It was July 3rd when Yvonne Hildebrandt and her son Michael Hildebrandt, 31, decided to go and relax at Kinsmen Park in Kelowna.
With books in hand, the pair picked a spot by the lake about 20 to 30 feet away from a mature willow tree.
Little did they know that their peaceful afternoon would turn into a terrifying ordeal.
“When it came down and I heard the crack, I was in complete disbelief,” Hildebrandt said.
The sound of the crack they heard came from the willow tree. By the time they looked up, a large section of it came crashing down on top of them.
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“It basically, violently threw me to the ground, hit me from behind on my left arm and clubbed my hand as I landed, and of course all the whoosh of the leaves landed on my head,” Hildebrandt told Global News.
But Michael got the brunt of it. He suffered broken ribs, a dislocated hip and serious injuries to his face.
“I see him over where my towel is still, and his head is against the tree. And he’s moaning and all I could cry out was ‘Michael, Michael, Michael’,” Hildebrandt said. “It was terrifying for me as his mom because the blood was pouring out of his face and gurgling. His eyes were rolling back in his head, and I thought he was dying.”
That’s when Hildebrandt said two beachgoers rushed to his aid.
“It was probably within 30 seconds. And they basically took care of him right away,” she said. “They rolled him to his right to let the blood start to pour out the right side.”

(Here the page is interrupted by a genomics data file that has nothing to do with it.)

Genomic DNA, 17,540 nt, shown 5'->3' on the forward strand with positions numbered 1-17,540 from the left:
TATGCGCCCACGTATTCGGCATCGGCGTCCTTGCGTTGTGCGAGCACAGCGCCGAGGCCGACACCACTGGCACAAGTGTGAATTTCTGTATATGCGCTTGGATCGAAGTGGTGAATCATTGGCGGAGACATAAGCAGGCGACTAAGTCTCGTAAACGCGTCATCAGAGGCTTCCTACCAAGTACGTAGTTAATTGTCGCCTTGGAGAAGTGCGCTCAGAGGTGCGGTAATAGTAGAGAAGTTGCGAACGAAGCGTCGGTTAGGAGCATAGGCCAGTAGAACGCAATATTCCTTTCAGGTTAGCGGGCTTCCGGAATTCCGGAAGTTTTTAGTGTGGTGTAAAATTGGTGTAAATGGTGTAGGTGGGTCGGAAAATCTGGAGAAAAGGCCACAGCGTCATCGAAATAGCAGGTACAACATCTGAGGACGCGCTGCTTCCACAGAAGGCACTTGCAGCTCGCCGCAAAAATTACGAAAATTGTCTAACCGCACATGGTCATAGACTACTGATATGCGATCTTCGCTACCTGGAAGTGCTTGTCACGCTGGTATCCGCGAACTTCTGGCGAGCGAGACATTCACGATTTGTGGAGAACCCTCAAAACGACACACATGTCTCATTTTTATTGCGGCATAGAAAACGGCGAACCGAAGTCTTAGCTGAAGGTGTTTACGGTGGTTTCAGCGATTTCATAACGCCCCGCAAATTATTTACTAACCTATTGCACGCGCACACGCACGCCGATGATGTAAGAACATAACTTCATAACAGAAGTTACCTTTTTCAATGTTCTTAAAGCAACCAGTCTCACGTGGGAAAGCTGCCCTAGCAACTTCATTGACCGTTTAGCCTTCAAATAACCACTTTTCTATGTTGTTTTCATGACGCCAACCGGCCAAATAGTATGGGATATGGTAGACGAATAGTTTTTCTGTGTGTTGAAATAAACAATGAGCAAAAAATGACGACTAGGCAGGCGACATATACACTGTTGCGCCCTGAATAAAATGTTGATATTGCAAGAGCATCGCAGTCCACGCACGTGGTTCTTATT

Hildebrandt doesn’t know who the pair was but is grateful for their help.
“One lady identified herself as a nurse and the other was a man, I know he identified himself as a professional medic,” Hildebrandt said.
Michael remains at Kelowna General Hospital more than two weeks after the incident. He has already undergone two facial reconstruction surgeries and has one more to go.
In addition to the help of the good samaritans, Michael’s career in the medical field is also being credited for helping save his life.
“The doctor basically said to Michael that he had saved his own life,” she said. “Michael’s medical knowledge at this time being a respiratory therapist and being a perfusionist helped him save his own life. He was able to spit out the blood and time his inhalation according to when he’d spit out so he didn’t choke himself to death.”
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Hildebrandt said both she and Michael are grateful to be alive.
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She has a photo of her son holding a sign in hospital room reading, “Thank you from the Michael Hildebrandt family”, with a heart on it.
The gratitude is expressed towards all the medical staff at the hospital, the paramedics and those two unknown beachgoers that fateful day.
“I would call them angels of mercy,” Hildebrandt said. “I would love to meet them someday and I know Michael especially would love to meet them someday and say thank you.”
The City of Kelowna cut down the remainder of the tree in question the day after the incident, saying at the time, it believed recent wind storms may have compromised the tree.
The city stated it would assess all of the other trees in the park as well as trees in other lakeside parks.
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